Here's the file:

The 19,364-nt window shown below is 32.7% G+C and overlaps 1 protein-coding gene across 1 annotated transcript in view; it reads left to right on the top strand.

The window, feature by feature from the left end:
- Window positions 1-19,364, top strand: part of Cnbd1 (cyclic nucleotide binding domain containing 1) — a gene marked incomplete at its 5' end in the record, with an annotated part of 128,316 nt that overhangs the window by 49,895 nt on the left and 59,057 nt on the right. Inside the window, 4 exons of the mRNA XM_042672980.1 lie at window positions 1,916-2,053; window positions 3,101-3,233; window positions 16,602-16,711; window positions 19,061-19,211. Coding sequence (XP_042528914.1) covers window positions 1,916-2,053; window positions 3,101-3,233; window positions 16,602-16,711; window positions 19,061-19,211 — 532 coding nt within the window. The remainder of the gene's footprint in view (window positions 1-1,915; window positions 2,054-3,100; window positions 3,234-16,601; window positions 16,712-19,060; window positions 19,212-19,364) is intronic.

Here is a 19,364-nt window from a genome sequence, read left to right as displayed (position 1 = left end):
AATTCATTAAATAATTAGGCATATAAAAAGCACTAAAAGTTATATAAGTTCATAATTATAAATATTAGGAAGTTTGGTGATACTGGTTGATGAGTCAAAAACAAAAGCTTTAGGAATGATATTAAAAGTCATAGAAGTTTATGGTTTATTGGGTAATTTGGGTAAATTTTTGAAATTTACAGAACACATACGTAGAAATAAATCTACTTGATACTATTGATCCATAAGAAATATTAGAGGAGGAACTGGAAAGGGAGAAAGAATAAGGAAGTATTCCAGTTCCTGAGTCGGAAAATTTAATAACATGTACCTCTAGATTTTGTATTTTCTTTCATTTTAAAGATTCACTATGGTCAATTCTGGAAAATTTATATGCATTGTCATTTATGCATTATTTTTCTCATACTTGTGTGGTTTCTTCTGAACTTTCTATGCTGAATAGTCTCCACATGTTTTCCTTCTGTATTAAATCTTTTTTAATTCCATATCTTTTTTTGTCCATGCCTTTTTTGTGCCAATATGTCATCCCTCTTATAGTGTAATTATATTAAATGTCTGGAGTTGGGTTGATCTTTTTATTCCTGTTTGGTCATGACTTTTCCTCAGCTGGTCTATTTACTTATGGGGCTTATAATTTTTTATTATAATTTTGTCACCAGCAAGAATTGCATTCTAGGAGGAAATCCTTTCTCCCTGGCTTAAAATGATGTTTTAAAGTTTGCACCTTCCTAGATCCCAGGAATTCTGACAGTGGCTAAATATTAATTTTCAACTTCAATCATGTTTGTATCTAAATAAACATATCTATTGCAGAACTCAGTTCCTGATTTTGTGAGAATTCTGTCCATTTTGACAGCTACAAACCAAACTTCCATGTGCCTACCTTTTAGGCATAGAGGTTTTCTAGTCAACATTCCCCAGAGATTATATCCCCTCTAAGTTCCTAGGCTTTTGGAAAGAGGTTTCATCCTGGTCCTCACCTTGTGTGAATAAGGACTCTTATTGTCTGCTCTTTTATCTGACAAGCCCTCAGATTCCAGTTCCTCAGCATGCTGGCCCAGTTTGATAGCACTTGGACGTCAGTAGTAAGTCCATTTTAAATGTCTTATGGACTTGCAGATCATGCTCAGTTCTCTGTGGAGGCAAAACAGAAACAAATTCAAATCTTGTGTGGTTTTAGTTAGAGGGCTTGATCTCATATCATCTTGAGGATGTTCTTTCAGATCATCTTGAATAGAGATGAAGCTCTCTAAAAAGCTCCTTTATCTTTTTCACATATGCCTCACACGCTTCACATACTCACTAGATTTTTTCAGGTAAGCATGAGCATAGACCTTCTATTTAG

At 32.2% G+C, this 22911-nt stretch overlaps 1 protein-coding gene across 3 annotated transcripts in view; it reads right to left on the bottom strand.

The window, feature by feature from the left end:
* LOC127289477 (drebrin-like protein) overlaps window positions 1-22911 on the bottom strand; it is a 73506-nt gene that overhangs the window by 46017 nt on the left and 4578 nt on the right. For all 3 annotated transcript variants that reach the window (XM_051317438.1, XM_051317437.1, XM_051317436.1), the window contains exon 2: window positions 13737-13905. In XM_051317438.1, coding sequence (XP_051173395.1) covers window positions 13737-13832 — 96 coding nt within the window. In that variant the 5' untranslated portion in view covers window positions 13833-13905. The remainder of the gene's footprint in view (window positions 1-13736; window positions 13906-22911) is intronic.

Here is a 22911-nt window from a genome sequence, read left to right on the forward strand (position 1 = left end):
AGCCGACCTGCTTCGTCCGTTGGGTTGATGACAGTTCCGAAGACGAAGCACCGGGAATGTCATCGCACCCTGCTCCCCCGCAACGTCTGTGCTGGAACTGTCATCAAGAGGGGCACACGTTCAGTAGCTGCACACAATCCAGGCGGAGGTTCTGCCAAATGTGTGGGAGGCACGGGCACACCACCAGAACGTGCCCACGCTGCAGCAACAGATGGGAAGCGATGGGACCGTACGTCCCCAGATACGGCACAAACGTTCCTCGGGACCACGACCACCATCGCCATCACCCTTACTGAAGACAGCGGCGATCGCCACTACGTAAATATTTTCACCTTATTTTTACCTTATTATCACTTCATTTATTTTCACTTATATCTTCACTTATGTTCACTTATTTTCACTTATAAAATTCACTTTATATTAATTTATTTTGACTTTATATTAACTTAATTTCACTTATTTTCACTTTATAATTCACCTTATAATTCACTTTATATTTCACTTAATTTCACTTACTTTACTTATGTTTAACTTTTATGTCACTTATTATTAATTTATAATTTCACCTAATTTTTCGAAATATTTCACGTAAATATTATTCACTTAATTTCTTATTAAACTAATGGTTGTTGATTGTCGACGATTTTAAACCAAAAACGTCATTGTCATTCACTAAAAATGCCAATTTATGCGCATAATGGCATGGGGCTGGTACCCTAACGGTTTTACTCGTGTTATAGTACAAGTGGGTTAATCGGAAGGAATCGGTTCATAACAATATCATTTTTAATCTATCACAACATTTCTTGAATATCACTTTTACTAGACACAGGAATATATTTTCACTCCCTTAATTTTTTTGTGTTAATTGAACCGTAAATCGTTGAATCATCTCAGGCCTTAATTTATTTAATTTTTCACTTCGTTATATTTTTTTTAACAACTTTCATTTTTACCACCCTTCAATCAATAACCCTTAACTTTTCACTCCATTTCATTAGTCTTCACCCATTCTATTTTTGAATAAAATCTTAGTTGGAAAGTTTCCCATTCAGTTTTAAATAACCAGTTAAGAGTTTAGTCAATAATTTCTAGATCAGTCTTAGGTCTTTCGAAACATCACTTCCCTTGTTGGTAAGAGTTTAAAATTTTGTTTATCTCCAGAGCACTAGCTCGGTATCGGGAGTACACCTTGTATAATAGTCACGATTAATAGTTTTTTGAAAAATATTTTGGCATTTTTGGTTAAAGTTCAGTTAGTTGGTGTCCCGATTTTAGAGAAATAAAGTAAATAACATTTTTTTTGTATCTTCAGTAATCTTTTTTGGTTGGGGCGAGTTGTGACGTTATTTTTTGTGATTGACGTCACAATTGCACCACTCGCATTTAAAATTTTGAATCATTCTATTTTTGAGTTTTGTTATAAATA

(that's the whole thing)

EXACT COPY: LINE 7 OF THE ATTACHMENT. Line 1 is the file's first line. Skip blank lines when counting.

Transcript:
The window, feature by feature from the left end: